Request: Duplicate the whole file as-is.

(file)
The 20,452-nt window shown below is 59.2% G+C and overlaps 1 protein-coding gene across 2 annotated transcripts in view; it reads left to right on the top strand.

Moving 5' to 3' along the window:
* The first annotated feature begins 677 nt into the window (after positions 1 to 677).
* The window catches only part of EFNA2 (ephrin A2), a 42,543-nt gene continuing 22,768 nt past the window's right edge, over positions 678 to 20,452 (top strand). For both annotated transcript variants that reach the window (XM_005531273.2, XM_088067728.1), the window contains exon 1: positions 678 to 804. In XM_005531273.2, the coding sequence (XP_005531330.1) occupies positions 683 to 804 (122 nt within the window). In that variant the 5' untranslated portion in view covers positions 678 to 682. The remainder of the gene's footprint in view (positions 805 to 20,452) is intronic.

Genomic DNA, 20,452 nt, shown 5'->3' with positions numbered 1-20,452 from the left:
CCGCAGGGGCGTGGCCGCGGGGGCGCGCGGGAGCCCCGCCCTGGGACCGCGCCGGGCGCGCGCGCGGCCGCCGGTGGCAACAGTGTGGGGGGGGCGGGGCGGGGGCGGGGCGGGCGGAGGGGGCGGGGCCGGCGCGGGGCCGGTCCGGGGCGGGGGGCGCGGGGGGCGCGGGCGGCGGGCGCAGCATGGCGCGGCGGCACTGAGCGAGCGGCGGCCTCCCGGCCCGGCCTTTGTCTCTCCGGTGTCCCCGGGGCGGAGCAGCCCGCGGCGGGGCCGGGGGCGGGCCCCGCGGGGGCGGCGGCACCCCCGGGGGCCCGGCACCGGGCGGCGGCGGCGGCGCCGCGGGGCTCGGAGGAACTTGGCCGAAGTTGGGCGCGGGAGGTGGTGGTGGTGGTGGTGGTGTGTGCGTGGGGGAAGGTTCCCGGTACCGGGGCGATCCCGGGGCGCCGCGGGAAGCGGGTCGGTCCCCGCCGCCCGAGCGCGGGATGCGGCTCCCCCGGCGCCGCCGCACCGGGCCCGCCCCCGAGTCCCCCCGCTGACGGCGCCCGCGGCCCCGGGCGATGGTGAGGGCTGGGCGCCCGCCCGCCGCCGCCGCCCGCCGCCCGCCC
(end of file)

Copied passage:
The 20,452-nt window shown below is 59.2% G+C and overlaps 1 protein-coding gene across 2 annotated transcripts in view; it reads left to right on the top strand.

Moving 5' to 3' along the window:
* The first annotated feature begins 677 nt into the window (after positions 1 to 677).
* The window catches only part of EFNA2 (ephrin A2), a 42,543-nt gene continuing 22,768 nt past the window's right edge, over positions 678 to 20,452 (top strand). For both annotated transcript variants that reach the window (XM_005531273.2, XM_088067728.1), the window contains exon 1: positions 678 to 804. In XM_005531273.2, the coding sequence (XP_005531330.1) occupies positions 683 to 804 (122 nt within the window). In that variant the 5' untranslated portion in view covers positions 678 to 682. The remainder of the gene's footprint in view (positions 805 to 20,452) is intronic.

Genomic DNA, 20,452 nt, shown 5'->3' with positions numbered 1-20,452 from the left:
CCGCAGGGGCGTGGCCGCGGGGGCGCGCGGGAGCCCCGCCCTGGGACCGCGCCGGGCGCGCGCGCGGCCGCCGGTGGCAACAGTGTGGGGGGGGCGGGGCGGGGGCGGGGCGGGCGGAGGGGGCGGGGCCGGCGCGGGGCCGGTCCGGGGCGGGGGGCGCGGGGGGCGCGGGCGGCGGGCGCAGCATGGCGCGGCGGCACTGAGCGAGCGGCGGCCTCCCGGCCCGGCCTTTGTCTCTCCGGTGTCCCCGGGGCGGAGCAGCCCGCGGCGGGGCCGGGGGCGGGCCCCGCGGGGGCGGCGGCACCCCCGGGGGCCCGGCACCGGGCGGCGGCGGCGGCGCCGCGGGGCTCGGAGGAACTTGGCCGAAGTTGGGCGCGGGAGGTGGTGGTGGTGGTGGTGGTGTGTGCGTGGGGGAAGGTTCCCGGTACCGGGGCGATCCCGGGGCGCCGCGGGAAGCGGGTCGGTCCCCGCCGCCCGAGCGCGGGATGCGGCTCCCCCGGCGCCGCCGCACCGGGCCCGCCCCCGAGTCCCCCCGCTGACGGCGCCCGCGGCCCCGGGCGATGGTGAGGGCTGGGCGCCCGCCCGCCGCCGCCGCCCGCCGCCCGCCC